Cold presses, meanwhile, are typically used to press a dough twice in order to stretch the dough to its full desired diameter. The dough can then be transferred to a tray or pan—possibly one with raised circular formations on the bottom to add grip, which can be coated with oil to create an appealing fried-bottom effect. In the pan, the dough can be allowed to proof for up to one hour, until the desired crust thickness is achieved. In fact, cold presses are considered ideal for focaccia, since this type of bread product doesn’t require a raised circumference like a pizza crust. (For pizzas with pronounced raised edges, try a hot press instead.)

Formulation Notes
When using a dough press, you may need to change your dough formula. Especially if using a cold press, dough benefits from being softer, with more “flow,” which will help prevent tears or excessive snapback after the pressing process. As the late, great Dough Doctor, Tom Lehmann, taught, a softer dough can be created through high water absorption, high finished dough temperatures (90° to 100°F), and/or the use of reducing agents such as L-cysteine, glutathione, deodorized vegetable powder, or sodium metabisulfite. After pressing, this kind of dough will have a breadlike texture, but, again, don’t expect a raised-edge result from softer doughs of this kind.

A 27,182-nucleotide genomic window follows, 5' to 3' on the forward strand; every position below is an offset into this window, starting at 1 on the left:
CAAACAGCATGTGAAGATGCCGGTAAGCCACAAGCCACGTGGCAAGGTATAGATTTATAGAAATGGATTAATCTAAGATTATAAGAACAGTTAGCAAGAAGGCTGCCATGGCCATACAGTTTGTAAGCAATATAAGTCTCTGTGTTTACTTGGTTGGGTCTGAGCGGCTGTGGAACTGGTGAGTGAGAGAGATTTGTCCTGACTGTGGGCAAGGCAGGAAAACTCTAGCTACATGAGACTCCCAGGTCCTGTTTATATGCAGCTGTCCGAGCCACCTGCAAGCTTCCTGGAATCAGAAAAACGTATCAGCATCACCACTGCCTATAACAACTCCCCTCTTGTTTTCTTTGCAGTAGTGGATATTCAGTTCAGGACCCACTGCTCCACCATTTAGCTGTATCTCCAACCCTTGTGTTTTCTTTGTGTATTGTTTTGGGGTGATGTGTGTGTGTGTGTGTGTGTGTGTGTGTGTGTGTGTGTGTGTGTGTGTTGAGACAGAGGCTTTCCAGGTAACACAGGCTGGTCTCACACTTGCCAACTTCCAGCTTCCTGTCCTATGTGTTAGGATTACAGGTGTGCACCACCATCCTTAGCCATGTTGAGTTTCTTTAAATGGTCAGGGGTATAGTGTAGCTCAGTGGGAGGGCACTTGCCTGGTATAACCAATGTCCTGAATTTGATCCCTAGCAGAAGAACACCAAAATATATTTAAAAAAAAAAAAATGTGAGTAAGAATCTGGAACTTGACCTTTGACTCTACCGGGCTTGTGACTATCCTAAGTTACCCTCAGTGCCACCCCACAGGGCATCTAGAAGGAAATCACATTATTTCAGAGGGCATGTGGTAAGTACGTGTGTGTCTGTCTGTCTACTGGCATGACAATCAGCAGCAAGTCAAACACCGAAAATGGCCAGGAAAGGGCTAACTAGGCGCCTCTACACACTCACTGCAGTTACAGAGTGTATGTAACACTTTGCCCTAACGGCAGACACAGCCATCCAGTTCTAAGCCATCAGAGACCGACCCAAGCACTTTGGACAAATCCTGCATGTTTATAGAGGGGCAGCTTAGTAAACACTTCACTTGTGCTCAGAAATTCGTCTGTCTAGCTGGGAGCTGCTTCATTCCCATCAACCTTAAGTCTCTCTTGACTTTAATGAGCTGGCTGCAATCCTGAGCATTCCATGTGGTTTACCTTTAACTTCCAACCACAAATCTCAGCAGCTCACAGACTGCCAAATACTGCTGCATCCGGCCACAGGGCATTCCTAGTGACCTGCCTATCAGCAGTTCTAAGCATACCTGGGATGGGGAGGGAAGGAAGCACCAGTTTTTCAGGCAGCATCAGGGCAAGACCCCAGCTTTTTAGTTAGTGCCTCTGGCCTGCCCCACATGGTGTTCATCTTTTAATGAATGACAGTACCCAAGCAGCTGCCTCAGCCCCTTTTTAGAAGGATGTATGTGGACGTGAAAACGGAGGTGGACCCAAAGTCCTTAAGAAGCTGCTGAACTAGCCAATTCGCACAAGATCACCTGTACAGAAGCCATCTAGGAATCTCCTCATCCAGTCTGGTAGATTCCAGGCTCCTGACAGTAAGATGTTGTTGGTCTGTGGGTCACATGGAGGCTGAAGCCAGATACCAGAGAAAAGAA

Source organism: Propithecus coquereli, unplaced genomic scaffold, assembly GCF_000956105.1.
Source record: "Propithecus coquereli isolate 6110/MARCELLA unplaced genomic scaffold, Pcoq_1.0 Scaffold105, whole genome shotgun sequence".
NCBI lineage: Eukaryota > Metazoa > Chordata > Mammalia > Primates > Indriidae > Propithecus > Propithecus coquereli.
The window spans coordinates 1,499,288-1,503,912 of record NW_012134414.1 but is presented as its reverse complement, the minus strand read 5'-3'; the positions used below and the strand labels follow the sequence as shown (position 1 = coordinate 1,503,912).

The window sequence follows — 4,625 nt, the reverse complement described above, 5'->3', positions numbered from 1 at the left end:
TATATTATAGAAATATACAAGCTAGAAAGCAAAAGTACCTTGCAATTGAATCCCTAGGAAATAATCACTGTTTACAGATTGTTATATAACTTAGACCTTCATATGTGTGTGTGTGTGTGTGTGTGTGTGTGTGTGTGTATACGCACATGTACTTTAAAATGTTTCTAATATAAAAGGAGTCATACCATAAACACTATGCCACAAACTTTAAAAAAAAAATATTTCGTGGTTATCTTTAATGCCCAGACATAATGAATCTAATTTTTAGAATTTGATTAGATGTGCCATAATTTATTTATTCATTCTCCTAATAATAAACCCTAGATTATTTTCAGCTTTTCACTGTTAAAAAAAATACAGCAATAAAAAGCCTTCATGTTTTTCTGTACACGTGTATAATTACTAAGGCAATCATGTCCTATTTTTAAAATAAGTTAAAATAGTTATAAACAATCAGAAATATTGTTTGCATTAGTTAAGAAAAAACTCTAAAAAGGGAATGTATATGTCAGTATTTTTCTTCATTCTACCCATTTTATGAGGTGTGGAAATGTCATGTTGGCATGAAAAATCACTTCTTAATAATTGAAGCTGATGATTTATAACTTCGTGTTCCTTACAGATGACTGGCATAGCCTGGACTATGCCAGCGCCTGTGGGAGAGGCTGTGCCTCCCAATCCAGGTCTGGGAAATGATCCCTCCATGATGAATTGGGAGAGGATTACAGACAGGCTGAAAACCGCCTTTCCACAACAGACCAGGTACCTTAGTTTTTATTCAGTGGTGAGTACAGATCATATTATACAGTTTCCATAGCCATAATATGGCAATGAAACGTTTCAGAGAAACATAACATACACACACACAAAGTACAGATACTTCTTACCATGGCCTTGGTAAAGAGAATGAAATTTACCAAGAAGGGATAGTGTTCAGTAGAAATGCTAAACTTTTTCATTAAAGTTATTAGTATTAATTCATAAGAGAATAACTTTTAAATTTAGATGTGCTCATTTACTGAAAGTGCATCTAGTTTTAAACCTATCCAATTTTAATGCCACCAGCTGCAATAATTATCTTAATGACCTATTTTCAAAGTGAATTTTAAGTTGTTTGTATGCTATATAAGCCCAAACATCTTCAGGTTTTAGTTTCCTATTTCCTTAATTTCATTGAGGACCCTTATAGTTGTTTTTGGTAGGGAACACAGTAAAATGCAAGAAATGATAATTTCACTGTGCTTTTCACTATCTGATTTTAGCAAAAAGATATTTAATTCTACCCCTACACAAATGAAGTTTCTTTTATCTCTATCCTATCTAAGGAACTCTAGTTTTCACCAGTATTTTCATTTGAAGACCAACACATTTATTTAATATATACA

Related: How to achieve the perfect dough mix

On the other hand, if you’re working with a hot press, the optimal formula will probably include some reducing agent (similar to the cold pressed dough). But the desired dough temperature of the hot pressed dough is similar to that of a regular pizza dough, in the range of 80° to 90°F. After pressing, you’ll notice that the dough has an open, coarse, uniform structure, which helps create a more uniform baking process, too.

A hot press can be used to create pronounced raised edges on your pizza. Image courtesy Getty Images

Latest and Greatest
In some pizzerias, stretching dough is not just a job, but an art. For whatever reason, however, an operation that prides itself on its made-by-hand principles may need to streamline the pizza assembly process via machines.